Revisited: Trevor Paglen on Mapping as Research

27 May, 2018

Revisited: Trevor Paglen on Mapping as Research

Missed out on the great conversation between alum Trevor Paglen and Julia Bryan-Wilson that BCNM was thrilled to co-sponsor? Check out this recap by Laura Belik, a PhD student majoring in Architecture at UC Berkeley. Mapping as Research was presented by the Arts Research Center.

"Mapping as Research" — Trevor Paglen on Art and Research

Trevor Paglen’s work and interpretation of space are great examples of the association between art and research. Blending photography, installation, investigative journalism and science, Paglen’s approach reveals that there is always more to an image than what we anticipate, and that these perceptions announce strong political meanings as well.

Paglen’s background and professional life include being a musician and composer in the punk-scene; doing an MFA at the Art Institute of Chicago; and later receiving his PhD in Geography at UC Berkeley. “You are creating you own space”, reflected ARC Director Julia Bryan-Wilson, in conversation with the photographer. We can see how this is reflected in the images he produced especially when it comes to his series of photos of official places/objects that “don’t exist”; that are a political secret. “Open Hangar, Cactus Flats, NV, Distance ~ 18 miles, 10:04 a.m” (2007) exposes classified military bases and installations located in remote areas. The photo taken from a distance, combined with the heat waves and extended exposure time looks like a blurred landscape. The dichotomy of what you can and what you can’t see; what we know and what is hidden from us, is precisely a conversation the artist is trying to have. Parallels to a criticism on the “war of terror” and the military hidden agenda are addressed revealing the physical aspect to these ideas, and at the same time, how they continue to be obscured from us.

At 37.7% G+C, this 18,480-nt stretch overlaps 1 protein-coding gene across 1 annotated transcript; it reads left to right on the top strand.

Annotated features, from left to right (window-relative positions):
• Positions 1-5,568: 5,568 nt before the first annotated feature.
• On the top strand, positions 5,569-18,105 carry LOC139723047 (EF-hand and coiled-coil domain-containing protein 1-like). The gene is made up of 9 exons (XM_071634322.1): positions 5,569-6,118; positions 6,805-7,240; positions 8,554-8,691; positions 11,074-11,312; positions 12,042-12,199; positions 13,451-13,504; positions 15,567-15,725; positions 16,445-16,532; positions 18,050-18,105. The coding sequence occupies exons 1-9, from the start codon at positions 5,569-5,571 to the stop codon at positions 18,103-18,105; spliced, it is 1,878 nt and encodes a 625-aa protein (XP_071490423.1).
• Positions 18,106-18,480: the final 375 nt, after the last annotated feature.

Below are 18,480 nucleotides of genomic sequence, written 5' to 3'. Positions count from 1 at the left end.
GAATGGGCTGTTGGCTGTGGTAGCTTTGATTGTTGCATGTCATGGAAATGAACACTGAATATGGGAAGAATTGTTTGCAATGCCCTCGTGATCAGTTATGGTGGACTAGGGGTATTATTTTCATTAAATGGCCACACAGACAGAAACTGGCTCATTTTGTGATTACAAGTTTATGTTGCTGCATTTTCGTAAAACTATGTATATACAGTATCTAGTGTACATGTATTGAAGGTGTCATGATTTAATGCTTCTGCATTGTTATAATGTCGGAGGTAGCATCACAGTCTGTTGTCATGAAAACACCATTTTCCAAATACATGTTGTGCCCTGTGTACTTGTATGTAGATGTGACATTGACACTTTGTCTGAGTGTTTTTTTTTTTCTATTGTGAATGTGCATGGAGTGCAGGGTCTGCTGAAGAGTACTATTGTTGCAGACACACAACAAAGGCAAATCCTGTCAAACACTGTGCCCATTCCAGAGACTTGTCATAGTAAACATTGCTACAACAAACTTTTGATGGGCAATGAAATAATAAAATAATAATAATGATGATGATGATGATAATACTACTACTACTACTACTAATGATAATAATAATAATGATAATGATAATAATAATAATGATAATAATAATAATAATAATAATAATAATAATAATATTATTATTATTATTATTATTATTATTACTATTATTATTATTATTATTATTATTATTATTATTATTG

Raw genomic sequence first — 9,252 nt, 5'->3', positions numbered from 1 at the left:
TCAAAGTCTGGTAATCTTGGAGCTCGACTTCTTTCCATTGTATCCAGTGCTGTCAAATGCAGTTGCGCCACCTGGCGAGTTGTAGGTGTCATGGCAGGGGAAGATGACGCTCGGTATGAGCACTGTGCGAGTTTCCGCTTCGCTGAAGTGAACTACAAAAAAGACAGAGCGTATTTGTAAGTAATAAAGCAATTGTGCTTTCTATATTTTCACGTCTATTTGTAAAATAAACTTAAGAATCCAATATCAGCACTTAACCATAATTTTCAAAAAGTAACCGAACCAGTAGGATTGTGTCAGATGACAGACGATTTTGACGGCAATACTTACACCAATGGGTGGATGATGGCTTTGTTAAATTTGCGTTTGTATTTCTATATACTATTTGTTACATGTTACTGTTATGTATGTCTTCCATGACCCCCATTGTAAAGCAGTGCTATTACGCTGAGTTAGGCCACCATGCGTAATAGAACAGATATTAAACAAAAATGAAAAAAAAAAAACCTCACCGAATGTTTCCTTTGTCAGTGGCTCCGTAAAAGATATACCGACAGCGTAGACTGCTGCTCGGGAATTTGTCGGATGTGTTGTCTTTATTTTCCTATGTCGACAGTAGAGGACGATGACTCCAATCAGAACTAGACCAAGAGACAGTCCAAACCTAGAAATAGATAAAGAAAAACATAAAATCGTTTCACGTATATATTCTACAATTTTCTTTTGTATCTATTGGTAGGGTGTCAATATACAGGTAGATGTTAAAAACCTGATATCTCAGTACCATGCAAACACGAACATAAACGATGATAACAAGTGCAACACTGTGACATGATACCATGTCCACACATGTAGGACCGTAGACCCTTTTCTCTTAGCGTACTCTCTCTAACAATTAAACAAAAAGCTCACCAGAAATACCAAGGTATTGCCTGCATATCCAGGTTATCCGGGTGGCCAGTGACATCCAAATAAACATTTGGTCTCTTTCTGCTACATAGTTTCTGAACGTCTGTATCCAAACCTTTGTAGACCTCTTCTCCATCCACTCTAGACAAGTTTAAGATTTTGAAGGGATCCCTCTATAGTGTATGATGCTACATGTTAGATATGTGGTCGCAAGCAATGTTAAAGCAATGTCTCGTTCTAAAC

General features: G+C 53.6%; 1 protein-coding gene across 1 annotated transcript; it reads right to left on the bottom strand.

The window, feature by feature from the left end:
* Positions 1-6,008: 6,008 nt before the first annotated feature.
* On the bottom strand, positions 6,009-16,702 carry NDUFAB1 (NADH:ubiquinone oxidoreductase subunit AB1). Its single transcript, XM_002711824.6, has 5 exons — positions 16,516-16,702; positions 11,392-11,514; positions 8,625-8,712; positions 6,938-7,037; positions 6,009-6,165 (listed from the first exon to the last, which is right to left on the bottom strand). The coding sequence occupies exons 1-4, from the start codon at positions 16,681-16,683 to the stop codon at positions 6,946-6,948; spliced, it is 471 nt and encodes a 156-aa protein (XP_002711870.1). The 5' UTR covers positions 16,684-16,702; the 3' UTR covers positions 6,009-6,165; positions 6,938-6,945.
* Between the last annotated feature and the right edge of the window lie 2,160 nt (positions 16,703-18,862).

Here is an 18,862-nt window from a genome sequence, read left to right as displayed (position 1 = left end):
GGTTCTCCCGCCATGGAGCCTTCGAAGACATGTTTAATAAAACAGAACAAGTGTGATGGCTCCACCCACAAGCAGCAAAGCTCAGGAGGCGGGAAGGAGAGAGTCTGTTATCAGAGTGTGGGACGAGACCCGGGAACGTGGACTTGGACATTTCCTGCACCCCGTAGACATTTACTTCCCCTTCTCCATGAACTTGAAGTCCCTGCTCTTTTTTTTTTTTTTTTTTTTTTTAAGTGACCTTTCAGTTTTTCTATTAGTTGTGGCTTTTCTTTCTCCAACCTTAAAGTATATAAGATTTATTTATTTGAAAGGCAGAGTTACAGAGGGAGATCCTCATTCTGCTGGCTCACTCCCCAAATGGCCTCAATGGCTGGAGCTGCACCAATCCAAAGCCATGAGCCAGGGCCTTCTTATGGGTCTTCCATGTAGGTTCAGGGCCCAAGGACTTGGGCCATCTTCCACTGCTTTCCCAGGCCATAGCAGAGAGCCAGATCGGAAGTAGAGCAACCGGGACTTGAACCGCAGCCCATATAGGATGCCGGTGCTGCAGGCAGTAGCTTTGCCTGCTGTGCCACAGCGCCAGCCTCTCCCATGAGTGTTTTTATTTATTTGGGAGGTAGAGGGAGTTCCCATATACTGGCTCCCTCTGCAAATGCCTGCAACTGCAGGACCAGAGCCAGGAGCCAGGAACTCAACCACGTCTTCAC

The artist sees both the landscape and the act of seeing and understanding it as a performance: “It is not just about making images of this space, but a performance of someone trying to make the image of that space.” Paglen talks about the aesthetics of these acts, and how they are an example of the tension between what is seen and not seen. Beyond the final image, we ought to remember that there is a political performance happening behind those lenses as well. Images become allegorical for Paglen in that sense, and photography in this case, is understood as a platform in direct connection to the history of survey, fear, borders, etc.

Other topics present in Paglen’s images are addressing artificial intelligence, and figures created only through algorithm representing a space, which leads to conversations on the role of the machine as the curator; on another project, similarly to the one on classified military spaces, Paglen offers a closer look to our sky, tracing airplanes, drones and secret satellites once again confronting people about the things we don’t know, bringing to light hidden images. The latter ultimately evolved into the project the artist is currently working on of his own satellite to be launched within the next few months. His goal with this new proposal is to launch something that has no specific purpose other than its aesthetics, as a purely artistic gesture of a giant mirror that reflects light down on earth. Although understanding this object as a very contradictory one, the artist also argues that by doing this experiment, for the first time one will be detaching the history of the satellite from a military one, therefore he names this as an “impossible object”.